Report: Kentucky Supreme Court Gets 'F' For Financial Disclosure of Judges
Kentucky suffers from weak financial disclosure requirements of its state Supreme Court justices, says a report released Wednesday.In its report, the Washington, D.C.-based Center for Public Integrity gave the state an "F" grade for its weak enforcement of existing financial disclosure requirements for top judges; an inability to discern conflicts of interests because the state does not require judges to submit the names of companies in which they hold a financial interest; and no disclosure requirement regarding gifts and reimbursements to judges.Out of a total 100 points, Kentucky scored a total of 15, and did not earn any points in the following areas of disclosure:
- Is the judge required to disclose his/her household income?
- Is the judge required to disclose investments (including real estate) for judge, spouse and dependent children?
- Is the judge required to disclose gifts and reimbursements given to the judge, spouse and dependent children?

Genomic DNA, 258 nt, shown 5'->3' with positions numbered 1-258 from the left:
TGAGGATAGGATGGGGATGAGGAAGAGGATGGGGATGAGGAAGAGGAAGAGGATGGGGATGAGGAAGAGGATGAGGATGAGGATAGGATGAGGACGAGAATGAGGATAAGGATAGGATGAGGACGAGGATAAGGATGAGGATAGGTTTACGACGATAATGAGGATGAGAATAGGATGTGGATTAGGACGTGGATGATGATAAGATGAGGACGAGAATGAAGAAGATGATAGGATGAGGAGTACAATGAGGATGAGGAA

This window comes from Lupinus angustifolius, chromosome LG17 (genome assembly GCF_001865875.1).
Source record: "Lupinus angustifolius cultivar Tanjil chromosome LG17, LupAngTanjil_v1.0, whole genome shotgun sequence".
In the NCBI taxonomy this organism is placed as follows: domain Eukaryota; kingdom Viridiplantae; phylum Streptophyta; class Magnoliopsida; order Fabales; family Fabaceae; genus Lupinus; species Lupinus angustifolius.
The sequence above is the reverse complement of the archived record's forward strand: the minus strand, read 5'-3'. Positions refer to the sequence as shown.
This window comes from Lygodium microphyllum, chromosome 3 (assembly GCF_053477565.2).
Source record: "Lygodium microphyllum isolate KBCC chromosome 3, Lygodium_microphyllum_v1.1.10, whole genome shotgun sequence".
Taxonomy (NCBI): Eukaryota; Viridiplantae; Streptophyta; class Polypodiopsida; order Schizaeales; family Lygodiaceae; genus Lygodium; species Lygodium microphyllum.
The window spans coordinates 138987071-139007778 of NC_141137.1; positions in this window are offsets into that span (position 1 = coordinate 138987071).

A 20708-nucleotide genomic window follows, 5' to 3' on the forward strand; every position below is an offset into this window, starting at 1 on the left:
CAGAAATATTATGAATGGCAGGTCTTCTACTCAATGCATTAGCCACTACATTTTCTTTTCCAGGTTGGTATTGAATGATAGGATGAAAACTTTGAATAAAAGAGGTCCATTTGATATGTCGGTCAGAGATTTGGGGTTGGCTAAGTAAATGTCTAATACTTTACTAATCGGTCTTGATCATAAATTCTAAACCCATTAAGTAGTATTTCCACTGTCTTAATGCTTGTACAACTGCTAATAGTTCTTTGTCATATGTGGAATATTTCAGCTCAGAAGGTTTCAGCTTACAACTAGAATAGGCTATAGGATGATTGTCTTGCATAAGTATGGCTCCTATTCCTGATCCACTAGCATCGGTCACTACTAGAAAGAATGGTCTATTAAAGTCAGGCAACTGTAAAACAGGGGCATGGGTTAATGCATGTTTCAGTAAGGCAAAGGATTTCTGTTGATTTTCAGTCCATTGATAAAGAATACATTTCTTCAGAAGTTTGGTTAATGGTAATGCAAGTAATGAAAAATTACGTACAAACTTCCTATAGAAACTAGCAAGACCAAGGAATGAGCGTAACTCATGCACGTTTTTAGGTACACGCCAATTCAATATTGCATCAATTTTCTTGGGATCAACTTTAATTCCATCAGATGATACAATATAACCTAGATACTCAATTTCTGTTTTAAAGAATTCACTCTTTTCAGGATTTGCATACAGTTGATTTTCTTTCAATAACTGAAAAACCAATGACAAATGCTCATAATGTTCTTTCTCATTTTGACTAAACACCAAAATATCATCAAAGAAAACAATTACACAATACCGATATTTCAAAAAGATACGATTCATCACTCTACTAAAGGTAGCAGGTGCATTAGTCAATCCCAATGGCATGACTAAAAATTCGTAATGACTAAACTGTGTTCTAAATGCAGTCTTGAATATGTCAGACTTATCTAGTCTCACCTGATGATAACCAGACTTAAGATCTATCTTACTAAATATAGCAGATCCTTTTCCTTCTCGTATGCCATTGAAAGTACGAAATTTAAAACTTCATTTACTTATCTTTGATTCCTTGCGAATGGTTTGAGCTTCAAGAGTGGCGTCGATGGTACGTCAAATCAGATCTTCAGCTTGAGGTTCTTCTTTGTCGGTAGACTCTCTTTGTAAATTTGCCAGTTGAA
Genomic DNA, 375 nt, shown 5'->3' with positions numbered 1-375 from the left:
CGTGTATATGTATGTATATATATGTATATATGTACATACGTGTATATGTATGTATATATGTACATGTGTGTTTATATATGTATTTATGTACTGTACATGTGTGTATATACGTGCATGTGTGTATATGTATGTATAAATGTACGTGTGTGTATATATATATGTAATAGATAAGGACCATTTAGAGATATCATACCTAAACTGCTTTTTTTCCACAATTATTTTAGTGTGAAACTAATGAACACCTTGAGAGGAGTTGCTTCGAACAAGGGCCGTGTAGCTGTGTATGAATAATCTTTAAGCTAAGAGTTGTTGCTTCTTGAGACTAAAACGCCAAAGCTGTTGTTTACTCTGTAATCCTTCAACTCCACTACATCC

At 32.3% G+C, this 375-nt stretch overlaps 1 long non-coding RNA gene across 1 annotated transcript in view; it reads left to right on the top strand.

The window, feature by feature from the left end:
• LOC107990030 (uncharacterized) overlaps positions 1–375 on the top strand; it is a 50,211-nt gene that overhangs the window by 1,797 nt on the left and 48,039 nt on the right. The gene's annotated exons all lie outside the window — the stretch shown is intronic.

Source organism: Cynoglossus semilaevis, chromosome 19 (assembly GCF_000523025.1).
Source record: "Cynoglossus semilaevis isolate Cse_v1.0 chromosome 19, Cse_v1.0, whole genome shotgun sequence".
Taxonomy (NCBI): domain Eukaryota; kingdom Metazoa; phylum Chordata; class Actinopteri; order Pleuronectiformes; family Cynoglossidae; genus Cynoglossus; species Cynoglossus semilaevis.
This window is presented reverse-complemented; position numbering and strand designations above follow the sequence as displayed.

- s the judge required to disclose liabilities of judge, spouse and dependent children?
The report also found strengths, however, namely that Supreme Court judges "who fail to file or who report fraudulent information risk losing their seat on the bench."The report highlighted the financial and real estate holdings of Supreme Court Justice Will T. Scott, which include "dozens of tracts of Kentucky real estate, many of which he leases to coal, oil and natural gas companies," and whose names he disclosed— unlike his colleagues.Scott told the Center in a phone interview that he would "welcome more robust financial disclosure requirements" to state law.
A request for comment from the Kentucky Administrative Office of the Courts has not been returned. Leigh Anne Hiatt, a spokeswoman for the Kentucky Administrative Office of the Courts, provided the following response: